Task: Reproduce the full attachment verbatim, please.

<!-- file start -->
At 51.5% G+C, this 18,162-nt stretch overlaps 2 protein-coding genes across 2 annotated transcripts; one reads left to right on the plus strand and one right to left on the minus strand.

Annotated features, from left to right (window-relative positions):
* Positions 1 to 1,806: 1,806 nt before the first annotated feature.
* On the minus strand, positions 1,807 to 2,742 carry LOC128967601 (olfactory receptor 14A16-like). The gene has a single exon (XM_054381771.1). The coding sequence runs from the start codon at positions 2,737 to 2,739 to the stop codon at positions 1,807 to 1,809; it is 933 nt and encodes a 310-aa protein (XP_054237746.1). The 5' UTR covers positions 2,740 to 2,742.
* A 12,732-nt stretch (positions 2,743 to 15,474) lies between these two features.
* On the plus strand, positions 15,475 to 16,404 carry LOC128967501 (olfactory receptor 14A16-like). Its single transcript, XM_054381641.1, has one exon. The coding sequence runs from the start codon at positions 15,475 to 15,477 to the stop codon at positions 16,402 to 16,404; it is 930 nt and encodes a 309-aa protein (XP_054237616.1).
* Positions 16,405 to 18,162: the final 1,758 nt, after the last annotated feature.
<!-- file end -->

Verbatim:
At 51.5% G+C, this 18,162-nt stretch overlaps 2 protein-coding genes across 2 annotated transcripts; one reads left to right on the plus strand and one right to left on the minus strand.

Annotated features, from left to right (window-relative positions):
* Positions 1 to 1,806: 1,806 nt before the first annotated feature.
* On the minus strand, positions 1,807 to 2,742 carry LOC128967601 (olfactory receptor 14A16-like). The gene has a single exon (XM_054381771.1). The coding sequence runs from the start codon at positions 2,737 to 2,739 to the stop codon at positions 1,807 to 1,809; it is 933 nt and encodes a 310-aa protein (XP_054237746.1). The 5' UTR covers positions 2,740 to 2,742.
* A 12,732-nt stretch (positions 2,743 to 15,474) lies between these two features.
* On the plus strand, positions 15,475 to 16,404 carry LOC128967501 (olfactory receptor 14A16-like). Its single transcript, XM_054381641.1, has one exon. The coding sequence runs from the start codon at positions 15,475 to 15,477 to the stop codon at positions 16,402 to 16,404; it is 930 nt and encodes a 309-aa protein (XP_054237616.1).
* Positions 16,405 to 18,162: the final 1,758 nt, after the last annotated feature.